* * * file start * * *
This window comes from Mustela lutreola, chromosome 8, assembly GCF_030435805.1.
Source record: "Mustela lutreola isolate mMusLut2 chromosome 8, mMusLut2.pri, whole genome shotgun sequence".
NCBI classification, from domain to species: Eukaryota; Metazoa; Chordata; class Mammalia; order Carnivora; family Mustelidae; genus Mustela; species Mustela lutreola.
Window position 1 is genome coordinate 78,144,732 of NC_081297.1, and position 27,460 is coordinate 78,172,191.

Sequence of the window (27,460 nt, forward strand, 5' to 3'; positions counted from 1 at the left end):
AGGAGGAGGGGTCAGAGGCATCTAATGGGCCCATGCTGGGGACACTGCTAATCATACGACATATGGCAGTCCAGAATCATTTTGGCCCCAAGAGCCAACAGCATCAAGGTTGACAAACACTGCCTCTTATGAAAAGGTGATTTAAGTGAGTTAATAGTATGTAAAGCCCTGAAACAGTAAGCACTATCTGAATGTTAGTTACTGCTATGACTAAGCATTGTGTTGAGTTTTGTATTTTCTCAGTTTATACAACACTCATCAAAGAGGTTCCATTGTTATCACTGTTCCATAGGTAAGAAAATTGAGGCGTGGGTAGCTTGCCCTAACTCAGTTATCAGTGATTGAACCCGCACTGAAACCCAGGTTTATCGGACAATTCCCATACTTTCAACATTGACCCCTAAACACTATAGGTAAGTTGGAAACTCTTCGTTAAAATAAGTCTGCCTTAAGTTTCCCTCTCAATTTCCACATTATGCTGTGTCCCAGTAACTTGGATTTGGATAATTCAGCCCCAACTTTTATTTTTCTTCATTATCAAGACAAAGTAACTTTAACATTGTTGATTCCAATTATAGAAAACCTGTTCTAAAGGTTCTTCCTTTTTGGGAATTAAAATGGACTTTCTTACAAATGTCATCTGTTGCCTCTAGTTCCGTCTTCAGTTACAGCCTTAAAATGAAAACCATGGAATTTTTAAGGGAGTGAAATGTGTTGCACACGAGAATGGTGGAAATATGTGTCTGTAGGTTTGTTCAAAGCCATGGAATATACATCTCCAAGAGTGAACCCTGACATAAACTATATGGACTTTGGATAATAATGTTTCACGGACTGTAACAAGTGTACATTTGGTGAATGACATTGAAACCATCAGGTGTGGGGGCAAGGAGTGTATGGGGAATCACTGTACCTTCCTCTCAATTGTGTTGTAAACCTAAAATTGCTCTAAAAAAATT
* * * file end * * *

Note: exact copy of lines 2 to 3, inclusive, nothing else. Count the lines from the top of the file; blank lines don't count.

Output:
Source record: "Mustela lutreola isolate mMusLut2 chromosome 8, mMusLut2.pri, whole genome shotgun sequence".
NCBI classification, from domain to species: Eukaryota; Metazoa; Chordata; class Mammalia; order Carnivora; family Mustelidae; genus Mustela; species Mustela lutreola.